The Intersection

Archives for January, 2008

So: I don’t know if I said that I’m in New Orleans at the moment. Being busy and traveling, it has been hard to blog, as always. I am here for the American Meteorological Society meeting, where on Wednesday I spoke on this panel about science communication. Audio should be available at some point. I’ll…

A Leopard in Kgalagadi Transfrontier Park, South Africa. The region is a spectacular desert landscape comprised of scrublands and red dunes. The park supports herds of blue wildebeest, leopard, gemsbok, springbok, black mane lions, raptors, and more. ~ Nicolas Devos, Biologist and Wildlife Photographer

My latest Science Progress column is now up. It’s about, well…big stuff. Science, the humanities, their failure to intersect, how to save the world…. All I can say is that it starts like this: Nearly ten years ago, to get myself officially clear of college, I wrote a senior English essay about parallels between the…

It should be no surprise to readers that I’m a huge fan of marine scientist, scibling, and friend Jennifer Jacquet. In many ways, I consider her my scienceblogging counterpart on the west coast. Last Saturday, we shared the Framing Science panel with Chris and even managed to have some fun in Durham over the weekend…

[Hurricane Felix near peak intensity in early September.] So finally, the National Hurricane Center has released its definitive report (PDF) on 2007’s Hurricane Felix. Definitive reports on Hurricane Dean and Tropical Storm Erin still await. However, the news from the Felix report is quite significant–Felix has been bumped up in intensity, making it the strongest…

The Science Times is finding creative ways to compare complex social networks thoughout the animal kingdom to politics as usual. Just as there are myriad strategies open to the human political animal with White House ambitions, so there are a number of nonhuman animals that behave like textbook politicians. Researchers who study highly gregarious and…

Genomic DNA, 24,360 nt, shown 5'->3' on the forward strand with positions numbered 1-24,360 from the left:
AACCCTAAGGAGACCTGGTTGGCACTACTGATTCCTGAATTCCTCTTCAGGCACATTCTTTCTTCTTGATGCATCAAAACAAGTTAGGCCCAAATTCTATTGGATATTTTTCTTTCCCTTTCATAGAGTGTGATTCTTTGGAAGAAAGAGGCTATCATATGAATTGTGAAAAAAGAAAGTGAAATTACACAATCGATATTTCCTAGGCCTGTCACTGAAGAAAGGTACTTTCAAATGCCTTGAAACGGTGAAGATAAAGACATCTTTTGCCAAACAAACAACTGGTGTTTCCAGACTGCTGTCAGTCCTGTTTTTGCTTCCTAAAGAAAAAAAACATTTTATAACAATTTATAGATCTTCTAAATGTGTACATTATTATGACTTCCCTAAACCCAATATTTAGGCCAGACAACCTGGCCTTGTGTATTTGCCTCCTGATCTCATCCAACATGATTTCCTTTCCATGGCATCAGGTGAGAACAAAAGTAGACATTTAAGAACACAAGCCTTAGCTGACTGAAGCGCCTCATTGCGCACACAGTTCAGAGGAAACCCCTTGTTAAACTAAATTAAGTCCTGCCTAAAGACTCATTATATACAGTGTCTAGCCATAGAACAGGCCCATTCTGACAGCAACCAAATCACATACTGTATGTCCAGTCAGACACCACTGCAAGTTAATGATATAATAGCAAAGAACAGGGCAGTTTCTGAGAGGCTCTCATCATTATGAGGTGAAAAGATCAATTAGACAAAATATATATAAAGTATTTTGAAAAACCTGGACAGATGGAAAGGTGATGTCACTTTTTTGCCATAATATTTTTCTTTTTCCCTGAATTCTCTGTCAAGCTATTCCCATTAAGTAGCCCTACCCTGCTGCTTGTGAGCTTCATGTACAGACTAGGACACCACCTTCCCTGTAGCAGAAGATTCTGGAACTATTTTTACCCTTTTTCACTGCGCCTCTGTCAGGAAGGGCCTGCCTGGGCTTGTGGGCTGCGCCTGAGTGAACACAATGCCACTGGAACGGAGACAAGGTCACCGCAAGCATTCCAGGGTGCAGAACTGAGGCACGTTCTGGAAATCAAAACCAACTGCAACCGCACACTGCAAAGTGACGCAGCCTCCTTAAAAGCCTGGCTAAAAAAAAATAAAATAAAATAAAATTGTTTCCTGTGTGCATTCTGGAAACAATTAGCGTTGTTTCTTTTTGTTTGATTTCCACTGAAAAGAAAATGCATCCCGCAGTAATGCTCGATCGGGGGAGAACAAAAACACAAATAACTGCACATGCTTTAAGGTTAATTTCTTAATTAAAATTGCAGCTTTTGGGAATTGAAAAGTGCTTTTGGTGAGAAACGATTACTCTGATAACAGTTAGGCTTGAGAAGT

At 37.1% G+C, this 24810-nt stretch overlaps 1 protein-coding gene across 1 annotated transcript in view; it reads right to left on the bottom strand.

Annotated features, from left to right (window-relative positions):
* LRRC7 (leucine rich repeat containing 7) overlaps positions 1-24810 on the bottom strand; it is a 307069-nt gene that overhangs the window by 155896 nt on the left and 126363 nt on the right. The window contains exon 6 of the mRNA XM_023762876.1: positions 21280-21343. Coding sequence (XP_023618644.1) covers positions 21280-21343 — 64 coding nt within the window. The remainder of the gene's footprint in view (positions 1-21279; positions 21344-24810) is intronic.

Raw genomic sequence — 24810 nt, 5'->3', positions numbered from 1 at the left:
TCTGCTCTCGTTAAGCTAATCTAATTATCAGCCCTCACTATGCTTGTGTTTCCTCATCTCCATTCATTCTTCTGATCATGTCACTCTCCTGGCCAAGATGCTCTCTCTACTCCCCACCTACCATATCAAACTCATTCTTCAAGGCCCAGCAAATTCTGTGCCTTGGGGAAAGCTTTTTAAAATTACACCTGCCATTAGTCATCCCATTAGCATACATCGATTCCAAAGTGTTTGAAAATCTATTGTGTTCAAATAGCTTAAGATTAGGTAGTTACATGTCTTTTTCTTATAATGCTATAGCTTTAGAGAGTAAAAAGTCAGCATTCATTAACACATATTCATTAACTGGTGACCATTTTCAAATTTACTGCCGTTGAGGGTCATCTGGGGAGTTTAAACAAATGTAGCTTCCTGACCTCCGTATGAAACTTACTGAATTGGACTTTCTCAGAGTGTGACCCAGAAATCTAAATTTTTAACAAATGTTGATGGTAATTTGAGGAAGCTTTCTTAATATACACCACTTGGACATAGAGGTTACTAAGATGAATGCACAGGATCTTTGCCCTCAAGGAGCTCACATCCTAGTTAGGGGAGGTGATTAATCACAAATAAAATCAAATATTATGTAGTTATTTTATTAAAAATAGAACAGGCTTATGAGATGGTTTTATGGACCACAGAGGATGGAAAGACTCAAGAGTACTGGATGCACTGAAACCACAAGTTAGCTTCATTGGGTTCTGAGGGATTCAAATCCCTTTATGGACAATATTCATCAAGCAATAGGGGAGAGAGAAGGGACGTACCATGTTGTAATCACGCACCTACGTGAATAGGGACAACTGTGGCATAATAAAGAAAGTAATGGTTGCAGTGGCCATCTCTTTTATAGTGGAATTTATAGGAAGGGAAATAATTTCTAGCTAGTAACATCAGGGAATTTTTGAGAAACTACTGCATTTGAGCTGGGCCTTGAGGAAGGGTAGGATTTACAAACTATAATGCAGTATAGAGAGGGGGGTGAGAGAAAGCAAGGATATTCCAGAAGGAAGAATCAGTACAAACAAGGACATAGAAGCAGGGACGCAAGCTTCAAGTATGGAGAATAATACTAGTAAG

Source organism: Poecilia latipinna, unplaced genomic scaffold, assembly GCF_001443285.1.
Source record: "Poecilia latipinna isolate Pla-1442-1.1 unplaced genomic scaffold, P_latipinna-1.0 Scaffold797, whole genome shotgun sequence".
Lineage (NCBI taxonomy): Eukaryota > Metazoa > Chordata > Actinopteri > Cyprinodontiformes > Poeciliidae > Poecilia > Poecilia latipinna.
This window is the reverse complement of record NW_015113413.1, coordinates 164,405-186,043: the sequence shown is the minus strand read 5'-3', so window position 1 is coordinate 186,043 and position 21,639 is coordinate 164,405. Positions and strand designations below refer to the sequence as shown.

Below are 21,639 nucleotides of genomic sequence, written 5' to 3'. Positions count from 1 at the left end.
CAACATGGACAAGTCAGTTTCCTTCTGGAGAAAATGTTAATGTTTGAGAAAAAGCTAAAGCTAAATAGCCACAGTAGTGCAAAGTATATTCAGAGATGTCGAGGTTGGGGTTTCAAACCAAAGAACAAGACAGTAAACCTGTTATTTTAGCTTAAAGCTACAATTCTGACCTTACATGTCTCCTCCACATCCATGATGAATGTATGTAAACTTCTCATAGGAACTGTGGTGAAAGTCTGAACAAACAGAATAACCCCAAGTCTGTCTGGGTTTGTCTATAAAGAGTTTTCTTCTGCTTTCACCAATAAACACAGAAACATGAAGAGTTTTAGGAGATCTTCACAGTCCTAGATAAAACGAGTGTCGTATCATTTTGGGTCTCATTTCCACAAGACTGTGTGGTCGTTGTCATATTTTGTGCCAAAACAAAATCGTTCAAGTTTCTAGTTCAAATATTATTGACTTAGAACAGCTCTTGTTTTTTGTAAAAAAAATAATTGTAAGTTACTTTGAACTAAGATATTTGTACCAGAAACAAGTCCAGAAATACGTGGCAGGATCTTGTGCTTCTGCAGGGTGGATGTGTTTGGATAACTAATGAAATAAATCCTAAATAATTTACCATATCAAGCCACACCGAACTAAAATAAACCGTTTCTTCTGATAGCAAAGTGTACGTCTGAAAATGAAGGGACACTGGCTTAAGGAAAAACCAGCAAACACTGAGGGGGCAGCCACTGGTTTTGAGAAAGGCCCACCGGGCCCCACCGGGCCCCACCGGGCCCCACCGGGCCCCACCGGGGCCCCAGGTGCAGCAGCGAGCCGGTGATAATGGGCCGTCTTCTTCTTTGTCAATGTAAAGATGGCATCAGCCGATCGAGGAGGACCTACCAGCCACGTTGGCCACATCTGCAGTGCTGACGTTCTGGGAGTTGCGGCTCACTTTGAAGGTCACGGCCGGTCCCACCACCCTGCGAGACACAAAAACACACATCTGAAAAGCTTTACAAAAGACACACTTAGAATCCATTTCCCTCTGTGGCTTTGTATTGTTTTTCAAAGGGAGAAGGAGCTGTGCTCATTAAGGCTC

If we can get the world of science to speak with one voice on the matter, it will become harder and harder for politicians to resist the call for a presidential science debate. Today, that moves much closer to reality with the official news that the American Association for the Advancement of Science, the world’s…

Blogger Unionization Watch

I’m pleased to say that my Columbia Journalism Review piece has started to make some ripples. It was discussed on Slashdot, which is always a big deal. And it was discussed by Andrew Sullivan, which is also always important. I’ve also gotten some very thoughtful emails, too–although, alas, I feel like this idea is still…

Framing Science REDUX

I enjoy receiving email and appreciate all of the feedback, links, and comments that have hit my inbox since Saturday’s panel with Jennifer and Chris on Framing Science. While the focus of my portion highlighted ScienceDebate2008, several readers have written with specific questions on Framing itself–and you bet I have some strong opinions! So it’s…

We Came, We Talked…We Quaffed

So…Sheril and I had a long day yesterday at the N.C. Science Blogging Conference, the highlight of which–at least for us, given how much we practiced for it–was our panel (with Jennifer) on the framing and communication of science. There have been a lot of reactions to the panel…for a sampling see Jennifer Ouellette, Josh…